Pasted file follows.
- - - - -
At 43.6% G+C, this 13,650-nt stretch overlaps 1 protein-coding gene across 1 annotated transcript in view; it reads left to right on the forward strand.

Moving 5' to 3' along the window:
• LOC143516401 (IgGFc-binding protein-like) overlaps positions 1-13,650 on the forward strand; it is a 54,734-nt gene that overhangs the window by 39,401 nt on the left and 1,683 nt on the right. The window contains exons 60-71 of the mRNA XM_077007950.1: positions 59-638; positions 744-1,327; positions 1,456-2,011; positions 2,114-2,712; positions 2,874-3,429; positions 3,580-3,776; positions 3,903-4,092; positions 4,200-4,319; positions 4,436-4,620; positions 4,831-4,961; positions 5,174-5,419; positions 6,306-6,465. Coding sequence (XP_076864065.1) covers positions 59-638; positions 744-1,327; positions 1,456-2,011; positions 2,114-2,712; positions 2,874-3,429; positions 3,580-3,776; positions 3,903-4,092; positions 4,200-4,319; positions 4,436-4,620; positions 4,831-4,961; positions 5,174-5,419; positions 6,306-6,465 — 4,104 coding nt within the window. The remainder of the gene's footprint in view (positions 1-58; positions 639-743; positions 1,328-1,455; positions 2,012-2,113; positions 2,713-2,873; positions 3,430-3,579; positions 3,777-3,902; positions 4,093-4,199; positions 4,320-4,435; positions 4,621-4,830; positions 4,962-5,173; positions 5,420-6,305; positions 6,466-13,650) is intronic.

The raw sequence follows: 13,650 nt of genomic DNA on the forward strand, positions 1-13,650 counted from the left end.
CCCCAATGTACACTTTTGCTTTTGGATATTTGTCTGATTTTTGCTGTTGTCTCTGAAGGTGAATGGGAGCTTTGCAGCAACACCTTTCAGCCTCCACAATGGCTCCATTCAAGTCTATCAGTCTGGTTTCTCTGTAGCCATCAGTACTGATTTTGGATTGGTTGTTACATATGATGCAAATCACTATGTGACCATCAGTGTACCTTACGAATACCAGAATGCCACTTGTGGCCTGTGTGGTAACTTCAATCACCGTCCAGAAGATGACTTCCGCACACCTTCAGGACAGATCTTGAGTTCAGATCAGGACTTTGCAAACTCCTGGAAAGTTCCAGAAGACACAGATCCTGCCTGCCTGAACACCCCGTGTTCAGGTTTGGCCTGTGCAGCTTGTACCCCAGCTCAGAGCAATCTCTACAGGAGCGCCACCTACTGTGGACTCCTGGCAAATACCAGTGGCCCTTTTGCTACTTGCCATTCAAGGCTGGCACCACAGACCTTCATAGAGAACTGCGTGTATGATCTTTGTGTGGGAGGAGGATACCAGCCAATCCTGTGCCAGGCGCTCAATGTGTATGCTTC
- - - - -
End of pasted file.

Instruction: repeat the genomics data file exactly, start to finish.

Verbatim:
At 43.6% G+C, this 13,650-nt stretch overlaps 1 protein-coding gene across 1 annotated transcript in view; it reads left to right on the forward strand.

Moving 5' to 3' along the window:
• LOC143516401 (IgGFc-binding protein-like) overlaps positions 1-13,650 on the forward strand; it is a 54,734-nt gene that overhangs the window by 39,401 nt on the left and 1,683 nt on the right. The window contains exons 60-71 of the mRNA XM_077007950.1: positions 59-638; positions 744-1,327; positions 1,456-2,011; positions 2,114-2,712; positions 2,874-3,429; positions 3,580-3,776; positions 3,903-4,092; positions 4,200-4,319; positions 4,436-4,620; positions 4,831-4,961; positions 5,174-5,419; positions 6,306-6,465. Coding sequence (XP_076864065.1) covers positions 59-638; positions 744-1,327; positions 1,456-2,011; positions 2,114-2,712; positions 2,874-3,429; positions 3,580-3,776; positions 3,903-4,092; positions 4,200-4,319; positions 4,436-4,620; positions 4,831-4,961; positions 5,174-5,419; positions 6,306-6,465 — 4,104 coding nt within the window. The remainder of the gene's footprint in view (positions 1-58; positions 639-743; positions 1,328-1,455; positions 2,012-2,113; positions 2,713-2,873; positions 3,430-3,579; positions 3,777-3,902; positions 4,093-4,199; positions 4,320-4,435; positions 4,621-4,830; positions 4,962-5,173; positions 5,420-6,305; positions 6,466-13,650) is intronic.

The raw sequence follows: 13,650 nt of genomic DNA on the forward strand, positions 1-13,650 counted from the left end.
CCCCAATGTACACTTTTGCTTTTGGATATTTGTCTGATTTTTGCTGTTGTCTCTGAAGGTGAATGGGAGCTTTGCAGCAACACCTTTCAGCCTCCACAATGGCTCCATTCAAGTCTATCAGTCTGGTTTCTCTGTAGCCATCAGTACTGATTTTGGATTGGTTGTTACATATGATGCAAATCACTATGTGACCATCAGTGTACCTTACGAATACCAGAATGCCACTTGTGGCCTGTGTGGTAACTTCAATCACCGTCCAGAAGATGACTTCCGCACACCTTCAGGACAGATCTTGAGTTCAGATCAGGACTTTGCAAACTCCTGGAAAGTTCCAGAAGACACAGATCCTGCCTGCCTGAACACCCCGTGTTCAGGTTTGGCCTGTGCAGCTTGTACCCCAGCTCAGAGCAATCTCTACAGGAGCGCCACCTACTGTGGACTCCTGGCAAATACCAGTGGCCCTTTTGCTACTTGCCATTCAAGGCTGGCACCACAGACCTTCATAGAGAACTGCGTGTATGATCTTTGTGTGGGAGGAGGATACCAGCCAATCCTGTGCCAGGCGCTCAATGTGTATGCTTC